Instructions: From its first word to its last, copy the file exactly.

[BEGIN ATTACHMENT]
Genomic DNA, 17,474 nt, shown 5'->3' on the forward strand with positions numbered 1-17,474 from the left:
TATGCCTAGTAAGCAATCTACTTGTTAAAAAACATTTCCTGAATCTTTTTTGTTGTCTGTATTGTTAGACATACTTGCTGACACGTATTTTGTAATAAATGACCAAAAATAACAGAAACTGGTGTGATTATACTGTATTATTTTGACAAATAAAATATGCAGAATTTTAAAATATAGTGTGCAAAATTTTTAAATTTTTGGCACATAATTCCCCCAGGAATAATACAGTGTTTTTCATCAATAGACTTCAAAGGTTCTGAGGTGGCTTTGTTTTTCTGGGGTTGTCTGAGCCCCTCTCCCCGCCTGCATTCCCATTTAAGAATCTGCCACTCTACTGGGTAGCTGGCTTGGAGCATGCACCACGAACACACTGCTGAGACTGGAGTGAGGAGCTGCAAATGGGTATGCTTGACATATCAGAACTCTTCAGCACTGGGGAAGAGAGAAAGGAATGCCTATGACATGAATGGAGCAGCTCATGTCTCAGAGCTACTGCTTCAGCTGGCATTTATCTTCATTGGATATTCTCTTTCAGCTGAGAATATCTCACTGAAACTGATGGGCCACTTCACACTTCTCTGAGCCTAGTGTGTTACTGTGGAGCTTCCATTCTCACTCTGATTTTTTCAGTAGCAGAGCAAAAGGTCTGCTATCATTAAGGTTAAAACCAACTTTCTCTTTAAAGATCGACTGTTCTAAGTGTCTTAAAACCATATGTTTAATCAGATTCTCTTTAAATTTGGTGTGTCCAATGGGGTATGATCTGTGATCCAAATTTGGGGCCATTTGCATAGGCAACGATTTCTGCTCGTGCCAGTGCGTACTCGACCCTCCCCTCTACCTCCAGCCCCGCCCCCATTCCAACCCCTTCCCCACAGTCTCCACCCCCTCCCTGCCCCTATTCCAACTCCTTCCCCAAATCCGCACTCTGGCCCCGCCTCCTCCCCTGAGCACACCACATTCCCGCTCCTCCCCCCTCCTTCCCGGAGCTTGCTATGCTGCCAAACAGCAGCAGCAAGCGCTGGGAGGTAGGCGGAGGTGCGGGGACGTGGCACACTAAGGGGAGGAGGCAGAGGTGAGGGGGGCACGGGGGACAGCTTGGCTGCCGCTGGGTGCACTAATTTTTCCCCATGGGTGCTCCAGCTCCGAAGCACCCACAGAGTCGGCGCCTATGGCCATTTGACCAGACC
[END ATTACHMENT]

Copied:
Genomic DNA, 17,474 nt, shown 5'->3' on the forward strand with positions numbered 1-17,474 from the left:
TATGCCTAGTAAGCAATCTACTTGTTAAAAAACATTTCCTGAATCTTTTTTGTTGTCTGTATTGTTAGACATACTTGCTGACACGTATTTTGTAATAAATGACCAAAAATAACAGAAACTGGTGTGATTATACTGTATTATTTTGACAAATAAAATATGCAGAATTTTAAAATATAGTGTGCAAAATTTTTAAATTTTTGGCACATAATTCCCCCAGGAATAATACAGTGTTTTTCATCAATAGACTTCAAAGGTTCTGAGGTGGCTTTGTTTTTCTGGGGTTGTCTGAGCCCCTCTCCCCGCCTGCATTCCCATTTAAGAATCTGCCACTCTACTGGGTAGCTGGCTTGGAGCATGCACCACGAACACACTGCTGAGACTGGAGTGAGGAGCTGCAAATGGGTATGCTTGACATATCAGAACTCTTCAGCACTGGGGAAGAGAGAAAGGAATGCCTATGACATGAATGGAGCAGCTCATGTCTCAGAGCTACTGCTTCAGCTGGCATTTATCTTCATTGGATATTCTCTTTCAGCTGAGAATATCTCACTGAAACTGATGGGCCACTTCACACTTCTCTGAGCCTAGTGTGTTACTGTGGAGCTTCCATTCTCACTCTGATTTTTTCAGTAGCAGAGCAAAAGGTCTGCTATCATTAAGGTTAAAACCAACTTTCTCTTTAAAGATCGACTGTTCTAAGTGTCTTAAAACCATATGTTTAATCAGATTCTCTTTAAATTTGGTGTGTCCAATGGGGTATGATCTGTGATCCAAATTTGGGGCCATTTGCATAGGCAACGATTTCTGCTCGTGCCAGTGCGTACTCGACCCTCCCCTCTACCTCCAGCCCCGCCCCCATTCCAACCCCTTCCCCACAGTCTCCACCCCCTCCCTGCCCCTATTCCAACTCCTTCCCCAAATCCGCACTCTGGCCCCGCCTCCTCCCCTGAGCACACCACATTCCCGCTCCTCCCCCCTCCTTCCCGGAGCTTGCTATGCTGCCAAACAGCAGCAGCAAGCGCTGGGAGGTAGGCGGAGGTGCGGGGACGTGGCACACTAAGGGGAGGAGGCAGAGGTGAGGGGGGCACGGGGGACAGCTTGGCTGCCGCTGGGTGCACTAATTTTTCCCCATGGGTGCTCCAGCTCCGAAGCACCCACAGAGTCGGCGCCTATGGCCATTTGACCAGACC